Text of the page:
By Stacey Sommerhauser, SPHR-CA, SHRM-SCP

The state of California continues to pass legislation that protects individuals’ pay and more so, how an employer determines employees’ pay. Employers must be uber cautious in making job offers and subsequent salary changes for employees. A little background for you here.

In September 2016, Governor Brown signed the California Fair Pay Act and Assembly Bill 1676 (“AB 1676”) noting “that prior salary cannot, by itself, justify a wage disparity.”  A pay structure based exclusively on prior wages can be risky as it further perpetuates wage disparity, even if motivated by a non-discriminatory business purpose.  So, the passing of Assembly Bill 168 (“AB 168”) this past October 2017 was not shocking news. 

AB 168 adds Section 432.3 to the Labor Code and prohibits employers “from relying on the salary history information of an applicant for employment as a factor in determining whether to offer an applicant employment or what salary to offer an applicant.” This means no inquiries are allowed by the employer or their agent (staffing firm) regarding salary history.  An applicant for employment may, however, voluntarily and without prompting, disclose salary history information which an employer may consider and rely on when determining salary for an applicant.  An employer must also, upon request, provide a pay scale to an applicant for any position which the applicant is applying. 

We’ve received several questions about how employers establish a “pay scale.”  Larger organizations may have pay scales set up in a formal salary structure, but many smaller firms do not have this set up. The “pay scale” does not mean that all employers must create a salary grade and pay range system for their positions, although this requirement may lead to that.  The new law does not outline the format or structure of the pay scale.  We recommend sharing with the candidate the starting wage to the highest wage you will pay for someone to do the job.  This is the “pay scale” in the absence of a formal structure. (“The pay scale is $11.00 per hour to $18.00 per hour, depending on experience.”) Be sure it’s the same range you communicate to all candidates who ask. And we recommend you document that in the recruitment file.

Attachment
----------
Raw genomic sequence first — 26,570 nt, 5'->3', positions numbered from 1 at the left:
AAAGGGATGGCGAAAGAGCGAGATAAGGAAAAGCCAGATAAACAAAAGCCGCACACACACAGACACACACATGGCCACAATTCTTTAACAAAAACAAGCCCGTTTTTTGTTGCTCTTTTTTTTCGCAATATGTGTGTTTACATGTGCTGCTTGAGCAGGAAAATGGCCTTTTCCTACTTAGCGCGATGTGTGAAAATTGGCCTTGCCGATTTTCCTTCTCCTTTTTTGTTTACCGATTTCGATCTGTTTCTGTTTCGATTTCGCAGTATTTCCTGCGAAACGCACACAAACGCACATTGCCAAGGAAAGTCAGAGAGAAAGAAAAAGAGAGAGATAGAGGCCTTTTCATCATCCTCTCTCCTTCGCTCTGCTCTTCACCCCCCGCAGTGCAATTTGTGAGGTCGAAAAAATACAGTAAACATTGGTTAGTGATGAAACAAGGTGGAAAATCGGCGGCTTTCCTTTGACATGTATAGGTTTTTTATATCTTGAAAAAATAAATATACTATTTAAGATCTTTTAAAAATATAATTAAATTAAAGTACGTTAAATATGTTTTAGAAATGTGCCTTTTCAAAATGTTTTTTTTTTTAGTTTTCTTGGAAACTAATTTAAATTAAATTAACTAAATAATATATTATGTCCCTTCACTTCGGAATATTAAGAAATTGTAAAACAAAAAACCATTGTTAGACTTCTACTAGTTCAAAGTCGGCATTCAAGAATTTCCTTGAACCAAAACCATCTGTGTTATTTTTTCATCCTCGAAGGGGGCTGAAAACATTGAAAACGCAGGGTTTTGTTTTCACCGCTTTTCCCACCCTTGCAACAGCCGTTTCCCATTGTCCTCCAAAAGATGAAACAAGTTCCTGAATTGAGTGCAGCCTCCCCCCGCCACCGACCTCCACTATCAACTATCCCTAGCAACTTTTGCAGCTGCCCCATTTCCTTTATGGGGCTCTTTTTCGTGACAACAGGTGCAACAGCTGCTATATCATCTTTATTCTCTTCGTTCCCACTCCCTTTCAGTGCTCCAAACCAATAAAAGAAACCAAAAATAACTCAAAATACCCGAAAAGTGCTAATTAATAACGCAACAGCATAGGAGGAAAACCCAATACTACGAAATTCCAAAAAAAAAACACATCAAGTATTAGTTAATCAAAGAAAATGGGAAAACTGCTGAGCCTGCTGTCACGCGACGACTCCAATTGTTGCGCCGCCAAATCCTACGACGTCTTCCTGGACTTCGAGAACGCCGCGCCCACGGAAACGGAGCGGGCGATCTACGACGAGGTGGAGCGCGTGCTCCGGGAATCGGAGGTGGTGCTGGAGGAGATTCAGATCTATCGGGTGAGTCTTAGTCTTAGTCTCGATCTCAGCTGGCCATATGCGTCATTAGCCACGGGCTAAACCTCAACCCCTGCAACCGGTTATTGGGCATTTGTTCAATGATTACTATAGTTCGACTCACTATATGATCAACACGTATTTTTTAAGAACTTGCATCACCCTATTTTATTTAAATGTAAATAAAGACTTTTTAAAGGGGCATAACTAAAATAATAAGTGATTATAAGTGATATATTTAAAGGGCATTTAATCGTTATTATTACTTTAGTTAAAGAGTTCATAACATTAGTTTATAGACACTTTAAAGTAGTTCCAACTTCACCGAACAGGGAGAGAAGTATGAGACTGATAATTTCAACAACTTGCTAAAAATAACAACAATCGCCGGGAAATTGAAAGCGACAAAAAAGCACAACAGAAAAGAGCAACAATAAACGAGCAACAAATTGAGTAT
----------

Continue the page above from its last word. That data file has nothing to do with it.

AB 168 and the further expansion of the California Fair Pay Act will also help ensure that both employers and workers are able to negotiate and set salaries based on the requirements, expectations, and qualifications of the person and the job in question, rather than on an individual’s prior earnings.

It is important to keep in mind that under the California Fair Pay Act and Labor Code Section 1197.5 an employer is prohibited from paying any of its employees less than employees of the opposite sex, or another race or ethnicity for “substantially similar work, when viewed as a composite of skill, effort and responsibility.”  Employees who work at the same establishment, even if the positions are more than 100 miles apart, can be comparators. 

Employers must be able to affirmatively show that any wage differentials are based upon one or more of the following factors:

  • a seniority system;
  • a merit system;
  • a system that measures earnings by quantity or quality of production; or
  • a bona fide factor other than race or ethnicity, such as education, training or experience.

An employer can rely on such factors only if it can show that the factor is not based on or derived from a sex, race- or ethnicity-based differential in compensation, is job-related, and is consistent with business necessity. 

We recommend that employers ensure that managers and supervisors who interview applicants for employment are properly trained in pre-employment inquiries.  Employers should ensure all pre-hire documents (i.e., employment applications, phone screening note sheets, background checking documents, and interview question templates), whether hard copy or online, have been revised no later than January 1, 2018 to omit language requesting salary history information.  Updated samples of these documents and the Department of Fair Employment and Housing’s (DFEH) Guide to Pre-Employment Inquiries can be found in the Silvers HR Library.

Employers who wish to learn more about market rates for positions may contact us.  We offer salary survey information for hundreds of key positions.